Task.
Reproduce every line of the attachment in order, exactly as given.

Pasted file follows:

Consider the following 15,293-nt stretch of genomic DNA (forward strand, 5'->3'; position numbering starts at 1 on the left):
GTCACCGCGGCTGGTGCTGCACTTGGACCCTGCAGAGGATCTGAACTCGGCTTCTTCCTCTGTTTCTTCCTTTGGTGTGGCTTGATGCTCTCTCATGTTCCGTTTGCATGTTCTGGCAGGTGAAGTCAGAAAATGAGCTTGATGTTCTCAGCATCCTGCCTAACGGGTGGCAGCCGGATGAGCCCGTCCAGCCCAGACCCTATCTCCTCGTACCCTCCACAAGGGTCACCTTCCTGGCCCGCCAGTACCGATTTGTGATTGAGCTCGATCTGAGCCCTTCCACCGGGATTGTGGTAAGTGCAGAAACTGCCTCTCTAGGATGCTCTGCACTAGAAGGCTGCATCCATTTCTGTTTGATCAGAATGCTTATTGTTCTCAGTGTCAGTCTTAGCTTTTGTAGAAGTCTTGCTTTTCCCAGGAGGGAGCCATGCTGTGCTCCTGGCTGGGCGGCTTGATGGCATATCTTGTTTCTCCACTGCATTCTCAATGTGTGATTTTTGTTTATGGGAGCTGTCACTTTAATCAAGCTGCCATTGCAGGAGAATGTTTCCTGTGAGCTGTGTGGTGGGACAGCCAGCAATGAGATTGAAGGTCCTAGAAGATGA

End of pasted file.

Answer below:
Consider the following 15,293-nt stretch of genomic DNA (forward strand, 5'->3'; position numbering starts at 1 on the left):
GTCACCGCGGCTGGTGCTGCACTTGGACCCTGCAGAGGATCTGAACTCGGCTTCTTCCTCTGTTTCTTCCTTTGGTGTGGCTTGATGCTCTCTCATGTTCCGTTTGCATGTTCTGGCAGGTGAAGTCAGAAAATGAGCTTGATGTTCTCAGCATCCTGCCTAACGGGTGGCAGCCGGATGAGCCCGTCCAGCCCAGACCCTATCTCCTCGTACCCTCCACAAGGGTCACCTTCCTGGCCCGCCAGTACCGATTTGTGATTGAGCTCGATCTGAGCCCTTCCACCGGGATTGTGGTAAGTGCAGAAACTGCCTCTCTAGGATGCTCTGCACTAGAAGGCTGCATCCATTTCTGTTTGATCAGAATGCTTATTGTTCTCAGTGTCAGTCTTAGCTTTTGTAGAAGTCTTGCTTTTCCCAGGAGGGAGCCATGCTGTGCTCCTGGCTGGGCGGCTTGATGGCATATCTTGTTTCTCCACTGCATTCTCAATGTGTGATTTTTGTTTATGGGAGCTGTCACTTTAATCAAGCTGCCATTGCAGGAGAATGTTTCCTGTGAGCTGTGTGGTGGGACAGCCAGCAATGAGATTGAAGGTCCTAGAAGATGA